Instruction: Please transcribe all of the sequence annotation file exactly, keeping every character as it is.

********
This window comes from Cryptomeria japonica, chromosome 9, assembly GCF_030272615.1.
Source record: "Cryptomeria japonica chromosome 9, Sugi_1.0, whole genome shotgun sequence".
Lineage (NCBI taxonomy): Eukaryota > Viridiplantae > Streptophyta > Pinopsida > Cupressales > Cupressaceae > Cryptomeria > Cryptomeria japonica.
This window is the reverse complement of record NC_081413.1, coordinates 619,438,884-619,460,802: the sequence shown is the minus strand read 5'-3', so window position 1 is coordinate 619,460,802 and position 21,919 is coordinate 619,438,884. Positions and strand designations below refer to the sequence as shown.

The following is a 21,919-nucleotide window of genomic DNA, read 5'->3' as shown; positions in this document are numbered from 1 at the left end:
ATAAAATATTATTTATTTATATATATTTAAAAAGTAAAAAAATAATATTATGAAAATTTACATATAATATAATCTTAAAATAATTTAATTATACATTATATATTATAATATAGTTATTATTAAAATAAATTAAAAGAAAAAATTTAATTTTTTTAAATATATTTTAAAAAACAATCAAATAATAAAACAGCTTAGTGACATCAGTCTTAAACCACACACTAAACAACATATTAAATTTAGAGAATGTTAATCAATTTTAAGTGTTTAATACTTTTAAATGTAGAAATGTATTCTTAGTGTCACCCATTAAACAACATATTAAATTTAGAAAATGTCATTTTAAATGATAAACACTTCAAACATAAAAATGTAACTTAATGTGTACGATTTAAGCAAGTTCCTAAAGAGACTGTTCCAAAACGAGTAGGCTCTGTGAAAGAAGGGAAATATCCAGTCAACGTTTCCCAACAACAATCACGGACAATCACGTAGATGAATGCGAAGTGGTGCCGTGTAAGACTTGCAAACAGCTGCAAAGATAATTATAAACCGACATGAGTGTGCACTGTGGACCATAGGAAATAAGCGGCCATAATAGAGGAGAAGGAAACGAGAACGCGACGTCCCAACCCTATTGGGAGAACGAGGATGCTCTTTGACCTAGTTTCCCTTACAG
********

This window comes from Cryptomeria japonica, chromosome 9, assembly GCF_030272615.1.
Source record: "Cryptomeria japonica chromosome 9, Sugi_1.0, whole genome shotgun sequence".
Lineage (NCBI taxonomy): Eukaryota > Viridiplantae > Streptophyta > Pinopsida > Cupressales > Cupressaceae > Cryptomeria > Cryptomeria japonica.
This window is the reverse complement of record NC_081413.1, coordinates 619,438,884-619,460,802: the sequence shown is the minus strand read 5'-3', so window position 1 is coordinate 619,460,802 and position 21,919 is coordinate 619,438,884. Positions and strand designations below refer to the sequence as shown.

The following is a 21,919-nucleotide window of genomic DNA, read 5'->3' as shown; positions in this document are numbered from 1 at the left end:
ATAAAATATTATTTATTTATATATATTTAAAAAGTAAAAAAATAATATTATGAAAATTTACATATAATATAATCTTAAAATAATTTAATTATACATTATATATTATAATATAGTTATTATTAAAATAAATTAAAAGAAAAAATTTAATTTTTTTAAATATATTTTAAAAAACAATCAAATAATAAAACAGCTTAGTGACATCAGTCTTAAACCACACACTAAACAACATATTAAATTTAGAGAATGTTAATCAATTTTAAGTGTTTAATACTTTTAAATGTAGAAATGTATTCTTAGTGTCACCCATTAAACAACATATTAAATTTAGAAAATGTCATTTTAAATGATAAACACTTCAAACATAAAAATGTAACTTAATGTGTACGATTTAAGCAAGTTCCTAAAGAGACTGTTCCAAAACGAGTAGGCTCTGTGAAAGAAGGGAAATATCCAGTCAACGTTTCCCAACAACAATCACGGACAATCACGTAGATGAATGCGAAGTGGTGCCGTGTAAGACTTGCAAACAGCTGCAAAGATAATTATAAACCGACATGAGTGTGCACTGTGGACCATAGGAAATAAGCGGCCATAATAGAGGAGAAGGAAACGAGAACGCGACGTCCCAACCCTATTGGGAGAACGAGGATGCTCTTTGACCTAGTTTCCCTTACAG